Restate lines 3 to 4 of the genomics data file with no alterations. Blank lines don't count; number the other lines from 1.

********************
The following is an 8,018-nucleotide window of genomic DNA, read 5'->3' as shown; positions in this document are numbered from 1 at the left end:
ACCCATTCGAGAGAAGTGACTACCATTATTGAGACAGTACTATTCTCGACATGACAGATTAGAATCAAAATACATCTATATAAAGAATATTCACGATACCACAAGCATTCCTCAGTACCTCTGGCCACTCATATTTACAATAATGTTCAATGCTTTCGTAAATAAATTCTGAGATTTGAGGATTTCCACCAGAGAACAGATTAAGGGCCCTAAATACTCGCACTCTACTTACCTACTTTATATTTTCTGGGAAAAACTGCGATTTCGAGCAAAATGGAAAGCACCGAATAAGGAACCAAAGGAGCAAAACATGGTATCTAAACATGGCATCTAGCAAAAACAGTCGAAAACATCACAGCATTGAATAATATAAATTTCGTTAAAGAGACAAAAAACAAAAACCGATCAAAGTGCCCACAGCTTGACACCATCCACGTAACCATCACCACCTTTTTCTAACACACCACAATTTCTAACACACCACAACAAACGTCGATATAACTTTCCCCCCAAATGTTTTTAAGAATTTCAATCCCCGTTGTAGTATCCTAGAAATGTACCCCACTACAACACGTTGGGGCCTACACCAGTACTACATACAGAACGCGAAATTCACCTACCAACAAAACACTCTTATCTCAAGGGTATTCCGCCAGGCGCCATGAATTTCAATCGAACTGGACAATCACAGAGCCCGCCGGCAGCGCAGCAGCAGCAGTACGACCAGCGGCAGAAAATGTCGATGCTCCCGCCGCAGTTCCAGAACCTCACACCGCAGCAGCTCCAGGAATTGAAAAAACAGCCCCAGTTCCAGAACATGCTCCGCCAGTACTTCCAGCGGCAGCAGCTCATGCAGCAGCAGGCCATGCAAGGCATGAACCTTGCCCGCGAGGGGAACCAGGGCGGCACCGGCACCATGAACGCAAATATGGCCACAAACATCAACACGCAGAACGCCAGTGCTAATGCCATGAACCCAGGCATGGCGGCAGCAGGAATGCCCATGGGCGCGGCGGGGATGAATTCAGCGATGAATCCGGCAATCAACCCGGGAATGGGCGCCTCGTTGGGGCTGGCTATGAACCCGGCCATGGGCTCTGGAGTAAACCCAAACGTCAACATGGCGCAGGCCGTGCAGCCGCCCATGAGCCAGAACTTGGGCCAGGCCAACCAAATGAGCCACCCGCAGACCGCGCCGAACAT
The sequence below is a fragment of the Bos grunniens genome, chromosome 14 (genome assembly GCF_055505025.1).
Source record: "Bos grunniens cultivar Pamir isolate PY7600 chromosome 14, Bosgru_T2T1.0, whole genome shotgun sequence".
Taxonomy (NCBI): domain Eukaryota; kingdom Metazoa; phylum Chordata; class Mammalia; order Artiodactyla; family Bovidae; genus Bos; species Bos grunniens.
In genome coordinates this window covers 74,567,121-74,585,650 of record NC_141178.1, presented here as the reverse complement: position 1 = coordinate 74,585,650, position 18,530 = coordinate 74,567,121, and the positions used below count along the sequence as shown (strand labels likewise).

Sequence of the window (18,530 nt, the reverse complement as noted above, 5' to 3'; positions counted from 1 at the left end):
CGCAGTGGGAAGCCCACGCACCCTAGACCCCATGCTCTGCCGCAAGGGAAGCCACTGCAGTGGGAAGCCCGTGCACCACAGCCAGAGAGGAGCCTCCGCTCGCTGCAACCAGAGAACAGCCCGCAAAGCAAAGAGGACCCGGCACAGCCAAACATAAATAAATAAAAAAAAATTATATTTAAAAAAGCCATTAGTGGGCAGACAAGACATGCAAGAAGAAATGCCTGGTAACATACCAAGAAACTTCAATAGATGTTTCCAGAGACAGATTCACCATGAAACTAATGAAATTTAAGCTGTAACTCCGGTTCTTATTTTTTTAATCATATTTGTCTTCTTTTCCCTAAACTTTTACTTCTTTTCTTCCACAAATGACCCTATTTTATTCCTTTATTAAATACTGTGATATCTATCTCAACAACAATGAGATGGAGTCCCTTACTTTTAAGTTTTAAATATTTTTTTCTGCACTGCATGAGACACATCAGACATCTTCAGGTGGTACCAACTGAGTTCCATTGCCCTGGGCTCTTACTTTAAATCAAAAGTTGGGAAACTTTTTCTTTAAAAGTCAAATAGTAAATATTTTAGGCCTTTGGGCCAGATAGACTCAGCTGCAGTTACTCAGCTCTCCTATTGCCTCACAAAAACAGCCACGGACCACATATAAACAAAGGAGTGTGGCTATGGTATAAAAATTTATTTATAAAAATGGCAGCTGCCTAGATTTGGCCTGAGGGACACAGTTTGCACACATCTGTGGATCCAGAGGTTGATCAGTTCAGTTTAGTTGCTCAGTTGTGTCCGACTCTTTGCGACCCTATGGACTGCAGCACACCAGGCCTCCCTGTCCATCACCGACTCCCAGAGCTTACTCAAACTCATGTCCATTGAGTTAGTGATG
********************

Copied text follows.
The sequence below is a fragment of the Bos grunniens genome, chromosome 14 (genome assembly GCF_055505025.1).
Source record: "Bos grunniens cultivar Pamir isolate PY7600 chromosome 14, Bosgru_T2T1.0, whole genome shotgun sequence".